The number of Americans with access to high-speed Internet connections either at home or work is growing. As of March 1, the Pew Internet & American Life Project finds that 68 million adult Americans log on via broadband either at home or work. Fully 48 million adult Americans have broadband connections at home.
Impatience with tiresomely slow dial-up connections seems to tip home users into the broadband column, and this impatience plays a larger role than price of service in home adoption. Broadband in the home is increasingly the norm for the wealthier and better educated in America, as well as long-time Internet users. But there is evidence that relatively novice Internet users are moving from dial-up to broadband more rapidly than before. Highlights from this report include:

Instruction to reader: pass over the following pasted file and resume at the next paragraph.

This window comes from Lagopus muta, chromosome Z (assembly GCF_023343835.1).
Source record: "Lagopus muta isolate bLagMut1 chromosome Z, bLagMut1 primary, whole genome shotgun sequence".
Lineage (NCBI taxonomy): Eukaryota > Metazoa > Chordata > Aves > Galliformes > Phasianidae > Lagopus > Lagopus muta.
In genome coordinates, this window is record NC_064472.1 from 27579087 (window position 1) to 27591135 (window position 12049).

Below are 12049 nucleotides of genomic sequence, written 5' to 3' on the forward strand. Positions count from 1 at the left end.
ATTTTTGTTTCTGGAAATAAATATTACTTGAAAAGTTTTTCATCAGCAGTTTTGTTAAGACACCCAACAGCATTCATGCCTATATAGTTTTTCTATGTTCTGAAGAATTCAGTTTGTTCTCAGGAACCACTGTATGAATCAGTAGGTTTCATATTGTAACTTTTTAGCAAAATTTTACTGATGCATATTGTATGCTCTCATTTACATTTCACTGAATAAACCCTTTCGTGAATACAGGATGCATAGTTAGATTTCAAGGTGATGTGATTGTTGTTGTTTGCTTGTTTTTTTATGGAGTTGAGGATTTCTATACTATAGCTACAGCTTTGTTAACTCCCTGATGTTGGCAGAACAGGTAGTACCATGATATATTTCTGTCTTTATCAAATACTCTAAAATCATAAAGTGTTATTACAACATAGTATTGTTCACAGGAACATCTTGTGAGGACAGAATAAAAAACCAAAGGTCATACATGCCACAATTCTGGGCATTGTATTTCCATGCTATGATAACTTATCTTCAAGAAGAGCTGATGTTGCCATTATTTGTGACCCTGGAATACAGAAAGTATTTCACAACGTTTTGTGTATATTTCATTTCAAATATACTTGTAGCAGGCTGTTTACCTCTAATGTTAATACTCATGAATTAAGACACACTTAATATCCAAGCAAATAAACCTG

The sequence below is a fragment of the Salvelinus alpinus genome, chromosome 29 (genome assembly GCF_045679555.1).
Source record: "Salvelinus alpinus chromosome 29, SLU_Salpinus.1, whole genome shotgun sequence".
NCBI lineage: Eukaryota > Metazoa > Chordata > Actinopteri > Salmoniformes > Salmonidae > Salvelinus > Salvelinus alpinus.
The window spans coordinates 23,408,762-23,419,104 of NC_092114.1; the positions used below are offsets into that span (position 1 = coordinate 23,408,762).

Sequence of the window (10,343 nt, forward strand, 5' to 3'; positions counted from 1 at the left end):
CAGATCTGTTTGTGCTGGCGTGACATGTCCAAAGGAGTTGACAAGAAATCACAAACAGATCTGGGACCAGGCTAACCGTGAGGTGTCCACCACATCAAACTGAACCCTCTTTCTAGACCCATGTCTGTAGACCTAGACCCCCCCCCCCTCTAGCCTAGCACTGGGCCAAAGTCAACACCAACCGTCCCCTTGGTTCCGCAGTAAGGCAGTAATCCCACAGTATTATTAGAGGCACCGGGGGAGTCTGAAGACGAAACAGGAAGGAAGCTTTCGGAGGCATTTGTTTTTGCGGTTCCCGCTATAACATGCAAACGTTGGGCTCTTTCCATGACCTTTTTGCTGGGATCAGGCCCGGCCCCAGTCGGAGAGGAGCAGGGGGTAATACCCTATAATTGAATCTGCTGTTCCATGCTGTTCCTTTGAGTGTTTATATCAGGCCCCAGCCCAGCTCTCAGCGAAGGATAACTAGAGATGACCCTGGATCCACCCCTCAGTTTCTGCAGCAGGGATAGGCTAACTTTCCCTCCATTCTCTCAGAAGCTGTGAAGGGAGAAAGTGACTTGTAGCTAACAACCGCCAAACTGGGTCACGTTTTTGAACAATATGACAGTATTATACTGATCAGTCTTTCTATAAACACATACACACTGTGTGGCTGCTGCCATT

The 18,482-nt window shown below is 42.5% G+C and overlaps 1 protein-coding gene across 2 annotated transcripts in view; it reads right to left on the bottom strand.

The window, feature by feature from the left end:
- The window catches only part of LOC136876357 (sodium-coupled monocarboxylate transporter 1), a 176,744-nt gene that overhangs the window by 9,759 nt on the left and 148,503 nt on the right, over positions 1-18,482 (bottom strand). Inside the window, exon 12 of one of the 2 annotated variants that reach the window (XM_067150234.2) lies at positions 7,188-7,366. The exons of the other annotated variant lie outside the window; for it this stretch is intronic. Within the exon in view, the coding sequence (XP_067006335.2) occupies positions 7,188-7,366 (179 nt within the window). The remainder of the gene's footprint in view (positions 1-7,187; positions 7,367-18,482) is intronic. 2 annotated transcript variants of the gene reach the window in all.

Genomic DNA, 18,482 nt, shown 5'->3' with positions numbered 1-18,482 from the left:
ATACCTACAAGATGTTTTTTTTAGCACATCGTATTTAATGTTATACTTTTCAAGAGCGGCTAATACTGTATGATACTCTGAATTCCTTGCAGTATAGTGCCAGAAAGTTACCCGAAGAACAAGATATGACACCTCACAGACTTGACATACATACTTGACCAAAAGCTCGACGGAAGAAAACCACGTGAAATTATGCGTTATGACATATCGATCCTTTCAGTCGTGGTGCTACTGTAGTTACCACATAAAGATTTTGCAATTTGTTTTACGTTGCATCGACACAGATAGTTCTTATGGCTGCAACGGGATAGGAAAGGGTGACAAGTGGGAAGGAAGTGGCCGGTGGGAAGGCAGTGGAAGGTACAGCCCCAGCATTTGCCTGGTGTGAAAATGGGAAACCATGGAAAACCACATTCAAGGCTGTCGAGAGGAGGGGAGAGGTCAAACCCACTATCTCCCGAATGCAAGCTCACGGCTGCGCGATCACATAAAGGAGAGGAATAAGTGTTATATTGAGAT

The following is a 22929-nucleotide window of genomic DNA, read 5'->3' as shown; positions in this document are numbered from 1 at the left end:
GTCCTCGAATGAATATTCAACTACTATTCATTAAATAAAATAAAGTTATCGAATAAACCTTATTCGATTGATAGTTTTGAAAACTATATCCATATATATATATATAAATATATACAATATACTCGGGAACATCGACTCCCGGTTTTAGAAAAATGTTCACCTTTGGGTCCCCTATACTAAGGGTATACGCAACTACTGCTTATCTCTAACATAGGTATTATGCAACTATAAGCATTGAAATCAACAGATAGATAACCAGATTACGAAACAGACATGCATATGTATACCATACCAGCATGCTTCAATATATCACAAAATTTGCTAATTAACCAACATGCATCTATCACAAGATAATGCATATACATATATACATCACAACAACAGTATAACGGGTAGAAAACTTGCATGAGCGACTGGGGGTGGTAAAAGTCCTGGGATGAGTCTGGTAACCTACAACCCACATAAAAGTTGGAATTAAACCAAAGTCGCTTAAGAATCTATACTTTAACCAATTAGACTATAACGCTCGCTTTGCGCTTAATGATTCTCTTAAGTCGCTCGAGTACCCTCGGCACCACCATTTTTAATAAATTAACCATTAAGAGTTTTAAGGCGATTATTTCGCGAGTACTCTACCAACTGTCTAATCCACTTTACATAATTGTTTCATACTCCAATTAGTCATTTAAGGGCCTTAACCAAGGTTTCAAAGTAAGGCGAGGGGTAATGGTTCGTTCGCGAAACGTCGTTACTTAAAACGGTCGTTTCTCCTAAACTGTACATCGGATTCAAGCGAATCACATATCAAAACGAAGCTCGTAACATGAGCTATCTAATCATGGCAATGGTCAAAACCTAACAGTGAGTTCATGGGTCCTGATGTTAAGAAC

55% of all adult Internet users - or 34% of all adult Americans - have
access to high-speed Internet connections either at home or on the job.
Secondly, 39% of adult Internet users - or 24% of all adult Americans - have
high-speed access at home, an increase of 60% since March 2003. Third, a surge in subscription to DSL high-speed Internet connections, which has more than doubled since March 2003, is largely behind the growth in broadband at home. And, DSL now has a 42% share of the home broadband market, up from 28% in March 2003.